Shareholder advisory firm Egan-Jones is recommending that Agrium Inc investors vote for the company's board candidates and not those of Jana Partners, the dissident shareholder that wants Agrium to split off its farm retailing unit.
U.S.-based Egan-Jones, the first of several advisory firms expected to issue opinions on the Agrium proxy battle, said on Thursday it believes Agrium's current board provides effective oversight and that Jana has not proved that a change in the board's makeup is warranted.
Shares of Agrium were slightly lower in Toronto and a touch higher in New York. The U.S.-listed stock is down about 4.5 percent over the past 10 days.
Jana has proposed five candidates for Agrium's 12-member board. In addition to splitting off its farm retail division, the fund wants Agrium to improve its use of capital and cut costs, among other changes.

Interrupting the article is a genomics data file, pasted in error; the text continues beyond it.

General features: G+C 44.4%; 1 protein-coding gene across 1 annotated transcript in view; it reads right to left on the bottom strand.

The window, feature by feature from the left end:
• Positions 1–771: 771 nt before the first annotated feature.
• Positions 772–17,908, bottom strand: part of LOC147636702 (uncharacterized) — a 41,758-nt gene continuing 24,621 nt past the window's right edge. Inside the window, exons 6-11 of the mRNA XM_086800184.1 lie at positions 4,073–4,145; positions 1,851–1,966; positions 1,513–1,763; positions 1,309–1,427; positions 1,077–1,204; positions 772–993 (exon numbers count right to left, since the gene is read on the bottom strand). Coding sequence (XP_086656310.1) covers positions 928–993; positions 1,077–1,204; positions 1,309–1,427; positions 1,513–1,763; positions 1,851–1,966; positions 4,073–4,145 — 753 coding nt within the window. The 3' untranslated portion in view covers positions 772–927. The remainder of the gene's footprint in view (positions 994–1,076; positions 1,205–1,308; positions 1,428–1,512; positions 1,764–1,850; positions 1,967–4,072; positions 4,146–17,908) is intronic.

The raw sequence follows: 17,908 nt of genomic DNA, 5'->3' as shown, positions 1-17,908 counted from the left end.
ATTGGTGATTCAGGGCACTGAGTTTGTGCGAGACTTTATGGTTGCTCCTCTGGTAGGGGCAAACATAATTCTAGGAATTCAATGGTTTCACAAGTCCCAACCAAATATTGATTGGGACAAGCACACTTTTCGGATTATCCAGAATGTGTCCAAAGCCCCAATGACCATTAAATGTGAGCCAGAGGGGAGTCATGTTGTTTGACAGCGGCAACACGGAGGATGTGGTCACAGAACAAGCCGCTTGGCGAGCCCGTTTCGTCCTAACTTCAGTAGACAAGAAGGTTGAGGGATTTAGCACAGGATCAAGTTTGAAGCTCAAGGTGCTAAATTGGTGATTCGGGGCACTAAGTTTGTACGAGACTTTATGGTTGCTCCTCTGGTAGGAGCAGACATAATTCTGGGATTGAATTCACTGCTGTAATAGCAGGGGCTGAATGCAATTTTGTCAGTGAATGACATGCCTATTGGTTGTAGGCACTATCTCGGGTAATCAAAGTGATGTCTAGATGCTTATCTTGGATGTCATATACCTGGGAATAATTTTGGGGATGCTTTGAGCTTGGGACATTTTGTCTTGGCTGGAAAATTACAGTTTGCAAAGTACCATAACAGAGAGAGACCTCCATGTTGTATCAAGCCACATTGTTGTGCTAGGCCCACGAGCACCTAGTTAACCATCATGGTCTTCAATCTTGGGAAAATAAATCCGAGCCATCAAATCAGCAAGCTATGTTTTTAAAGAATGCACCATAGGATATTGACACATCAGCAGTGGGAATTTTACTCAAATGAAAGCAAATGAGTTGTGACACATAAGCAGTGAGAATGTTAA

"Our belief (is) that the dissidents have failed to make a persuasive case that a corporate split involving a spinoff of its farm retail division would result in the enhancement of shareholder value," Egan-Jones said in its 25-page report.
Agrium spokesman Richard Downey said the company is pleased with the decision. A source close to Jana said he did not think many shareholders subscribe to Egan-Jones.
Shareholders of the Canadian agribusiness have begun voting, with the proxy battle winding up on April 9 at Agrium's annual meeting in Calgary, Alberta.
Jana is Agrium's biggest shareholder, controlling 7.5 percent of the widely held company.
Shareholder Letko, Brosseau & Associates, which owns about 1.5 percent of outstanding stock, said on Monday that it backs Agrium. Another shareholder -- British Columbia Investment Management Corp -- sided with the company last week. BCIM owns about 1 percent, according to Thomson Reuters data.
(Reporting by Rod Nickel in Winnipeg, Manitoba; Editing by Frank McGurty, Andre Grenon and Dan Grebler)